2007: Turbulence ahead

IFR Asia - 20th Anniversary Special Issue 2017
6 min read

Trouble brewing in the US subprime mortgage market proved to be of little consequence in Asia, where analysts were more focused on booming Chinese stocks. Shanghai soared 240% in the 12 months to October 2007, taking Hong Kong with it into bubble territory and unleashing a wave of A-share listings as overseas Chinese companies raced back home.

While the global debt markets were beginning to show signs of stress, Asia’s banks were still looking for the next big leveraged buyout, piling money into deals for the likes of Yellow Pages New Zealand and Malaysia’s Maxis Communications.

IFR Asia 500 – May 5, 2007

Krishnan plans M$16bn Maxis buyout

In the same week that the MMC-Malakoff LBO deal was completed, Malaysia’s second-richest man Ananda Krishnan announced plans to take private the company he founded, Maxis Communications in a M$16bn (US$4.7bn) transaction that will be the biggest leveraged finance deal in Asia ex-Japan and Australia.

Maxis’ shares were suspended on April 30 following notification that Usaha Tegas, a company wholly owned by Krishnan through a special purpose vehicle called Binariang GSM, intends to launch a voluntary general offer for the 40.5% of Maxis that it doesn’t already own.

Binariang is offering M$15.60 per Maxis share, a 20% premium over the last traded price of M$13 a share on April 28, the stock’s last trading day before it was suspended. That offer values Maxis at M$39bn.

Binariang has mandated ABN AMRO to arrange the financing and the bank has already underwritten a bridge financing for as much as US$7bn. That figure will cover the acquisition itself plus existing debt and future capex needs. ABN and CIMB Investment are advising Binariang and the latter is very likely to have a major role on the financing. RHB Investment is the financial adviser to Maxis.

Banks are already clamouring to get in on the bridge loan, according to those involved, and it is likely to be syndicated.

CIMB has just demonstrated its LBO credentials via the MMC-Malakoff trade, while ABN AMRO is also a strong leveraged finance house and has a strong relationship with Krishnan. The Dutch bank has arranged several transactions for Maxis, including its US$890m IPO in 2002.

Like with the MMC-Malakoff deal, the takeout is likely to come via the bond markets, with as much as possible to be denominated in ringgit. The bonds are expected to be both Islamic and conventional.

The debt will result in Maxis’ Ebitda being leveraged by about 4.16 times, which according to a banker involved is far from aggressive. “We are talking about a telecommunication company that’s generating more than US$1bn a year,” the banker said.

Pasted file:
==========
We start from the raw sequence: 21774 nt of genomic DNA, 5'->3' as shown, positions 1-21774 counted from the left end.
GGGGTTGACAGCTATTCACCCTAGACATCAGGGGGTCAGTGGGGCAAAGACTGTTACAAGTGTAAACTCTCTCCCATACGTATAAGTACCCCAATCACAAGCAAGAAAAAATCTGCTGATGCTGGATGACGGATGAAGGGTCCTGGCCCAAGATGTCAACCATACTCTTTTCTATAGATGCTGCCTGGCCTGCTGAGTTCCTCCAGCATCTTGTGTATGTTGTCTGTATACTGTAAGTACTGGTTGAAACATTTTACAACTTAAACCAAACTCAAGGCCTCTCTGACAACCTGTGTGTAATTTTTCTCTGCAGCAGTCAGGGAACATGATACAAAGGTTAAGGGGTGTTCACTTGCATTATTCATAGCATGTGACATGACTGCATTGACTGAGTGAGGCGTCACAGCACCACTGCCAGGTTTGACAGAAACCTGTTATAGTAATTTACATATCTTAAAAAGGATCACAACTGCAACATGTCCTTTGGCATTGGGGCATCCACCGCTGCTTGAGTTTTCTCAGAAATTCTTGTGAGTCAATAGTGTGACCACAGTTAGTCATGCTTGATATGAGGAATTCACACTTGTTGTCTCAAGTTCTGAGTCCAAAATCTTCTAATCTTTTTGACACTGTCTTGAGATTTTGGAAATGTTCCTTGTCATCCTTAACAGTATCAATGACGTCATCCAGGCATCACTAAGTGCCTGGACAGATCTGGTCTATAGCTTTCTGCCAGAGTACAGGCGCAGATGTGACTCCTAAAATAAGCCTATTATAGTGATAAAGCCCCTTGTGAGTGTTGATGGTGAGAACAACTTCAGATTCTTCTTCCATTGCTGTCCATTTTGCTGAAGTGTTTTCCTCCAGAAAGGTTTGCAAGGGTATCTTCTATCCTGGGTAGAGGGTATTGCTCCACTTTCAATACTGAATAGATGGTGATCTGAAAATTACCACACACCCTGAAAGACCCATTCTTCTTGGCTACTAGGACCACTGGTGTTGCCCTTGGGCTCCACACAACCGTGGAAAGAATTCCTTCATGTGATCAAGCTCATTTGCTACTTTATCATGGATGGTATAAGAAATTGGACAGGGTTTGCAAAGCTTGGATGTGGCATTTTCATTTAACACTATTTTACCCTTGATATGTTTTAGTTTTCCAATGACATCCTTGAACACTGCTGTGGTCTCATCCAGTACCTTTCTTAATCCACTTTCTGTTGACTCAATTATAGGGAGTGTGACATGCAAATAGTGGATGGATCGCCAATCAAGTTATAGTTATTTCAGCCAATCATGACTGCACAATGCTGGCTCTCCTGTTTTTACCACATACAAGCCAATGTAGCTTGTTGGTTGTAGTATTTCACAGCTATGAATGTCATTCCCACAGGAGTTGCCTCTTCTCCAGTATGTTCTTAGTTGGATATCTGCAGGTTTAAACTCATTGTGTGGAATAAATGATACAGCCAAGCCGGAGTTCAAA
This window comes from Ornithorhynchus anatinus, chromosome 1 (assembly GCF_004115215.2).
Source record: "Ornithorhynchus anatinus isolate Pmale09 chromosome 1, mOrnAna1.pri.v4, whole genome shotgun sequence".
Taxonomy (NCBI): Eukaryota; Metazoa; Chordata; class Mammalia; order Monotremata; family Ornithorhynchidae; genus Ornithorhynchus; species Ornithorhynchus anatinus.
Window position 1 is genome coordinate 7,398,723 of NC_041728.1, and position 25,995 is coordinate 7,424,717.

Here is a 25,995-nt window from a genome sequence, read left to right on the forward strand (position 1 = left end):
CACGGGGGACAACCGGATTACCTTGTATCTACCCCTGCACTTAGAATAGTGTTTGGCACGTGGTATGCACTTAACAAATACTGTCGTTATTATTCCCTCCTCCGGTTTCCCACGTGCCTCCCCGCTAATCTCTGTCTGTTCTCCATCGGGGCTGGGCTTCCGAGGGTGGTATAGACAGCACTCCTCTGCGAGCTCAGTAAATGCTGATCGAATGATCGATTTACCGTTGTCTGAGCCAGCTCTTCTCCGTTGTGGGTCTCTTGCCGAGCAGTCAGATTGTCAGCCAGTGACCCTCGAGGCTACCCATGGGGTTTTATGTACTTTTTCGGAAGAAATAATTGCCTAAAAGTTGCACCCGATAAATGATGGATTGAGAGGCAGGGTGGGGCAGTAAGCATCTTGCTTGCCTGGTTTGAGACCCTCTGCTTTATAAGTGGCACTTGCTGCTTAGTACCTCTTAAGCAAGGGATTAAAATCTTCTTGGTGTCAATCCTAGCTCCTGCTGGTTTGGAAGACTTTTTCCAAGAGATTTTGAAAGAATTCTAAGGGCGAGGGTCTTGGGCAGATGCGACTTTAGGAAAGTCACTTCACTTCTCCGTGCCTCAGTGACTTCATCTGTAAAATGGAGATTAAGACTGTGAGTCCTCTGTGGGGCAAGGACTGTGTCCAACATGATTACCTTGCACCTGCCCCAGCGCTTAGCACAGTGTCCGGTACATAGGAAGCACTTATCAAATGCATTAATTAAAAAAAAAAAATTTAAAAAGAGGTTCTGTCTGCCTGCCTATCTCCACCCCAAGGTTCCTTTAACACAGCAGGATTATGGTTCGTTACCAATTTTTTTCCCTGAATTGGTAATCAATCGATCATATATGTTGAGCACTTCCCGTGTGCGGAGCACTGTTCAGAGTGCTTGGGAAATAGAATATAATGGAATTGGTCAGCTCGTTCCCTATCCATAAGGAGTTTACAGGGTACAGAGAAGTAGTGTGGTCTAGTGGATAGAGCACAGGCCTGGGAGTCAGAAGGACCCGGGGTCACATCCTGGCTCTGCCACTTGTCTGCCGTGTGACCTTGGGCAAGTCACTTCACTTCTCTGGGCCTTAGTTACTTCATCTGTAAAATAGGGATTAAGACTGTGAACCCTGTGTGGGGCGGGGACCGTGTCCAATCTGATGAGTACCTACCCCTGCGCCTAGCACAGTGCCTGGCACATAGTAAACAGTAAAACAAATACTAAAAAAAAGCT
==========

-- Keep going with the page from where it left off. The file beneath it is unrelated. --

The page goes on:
However, including existing debt and planned capex, the leverage ratio is actually likely to be between five and six times.

IFR Asia 527 – November 10, 2007

Flying high

The A-shares of PetroChina made a strong debut on November 5, soaring 163% above the IPO price. The oil giant raised Rmb66.8bn (US$8.92bn) via CICC, Citic Securities and UBS Securities.

Alibaba.com also soared 192.5% above its IPO price on its first trading day on November 6, making it the largest first-day gain IPO in Hong Kong so far this year. The company raised HK$11.5bn through Deutsche Bank, Goldman Sachs and Morgan Stanley.

IFR Asia 501 – May 12, 2007

Bankers bemoan wasted Qantas effort

Anger and disbelief are the uppermost emotions going through the minds of the bankers involved in Airline Partners Australia’s failed A$11bn (US$9.15bn) bid for Qantas Airways.

Anger that more than six months of hard work had suddenly gone up in smoke without a cent to show for it; and disbelief that the unthinkable had happened because of a miscalculation by investors “trying to be clever”.

Despite several days of uncertainty, APA and its bankers (Calyon, Citigroup, Deutsche Bank, Goldman Sachs JB Were, Morgan Stanley and RBS) finally had to acknowledge that the bid for Qantas had – despite all predictions – failed to secure the 50% control of shares that was necessary to ensure the offer proceed to the next stage.

“What a cock-up,” said one banker who had worked on the deal since December. “We worked our tails off for the past six months and [the deal collapsed] just because some fund manager thought he was smarter than everyone else.”

The angry banker was referring to American billionaire and hedge fund manager Samuel Heyman who reports have fingered as the main culprit for the deal not going through. Bankers accused hedge funds managers such as Heyman of deliberately prolonging the bid – and the uncertainty of success – in a bid to maximise profits from trading shares and other instruments such as credit default swaps.

Heyman had allegedly miscalculated when he thought that APA would clear the 50% share control hurdle on the May 4, 7pm AEST offer deadline without help from a 10% stake in Qantas shares that he controlled. Despite a prior agreement with two other hedge funds to push the deal just over the line, Heyman is believed by many to have held back his own stake so that he would have more Qantas shares to trade once the bid had been extended.

“I should be sitting on a beach somewhere right now,” said the banker. Instead, he was fuming in his Sydney office.

Banks had bent over backwards to accommodate the demanding requirements of the APA bid and to win a role in Australian corporate history.

The amount of senior debt involved, some US$7.866bn and €375m (US$312m), plus a US$750m revolving-credit facility, made the deal one of the largest financings ever in Australia.

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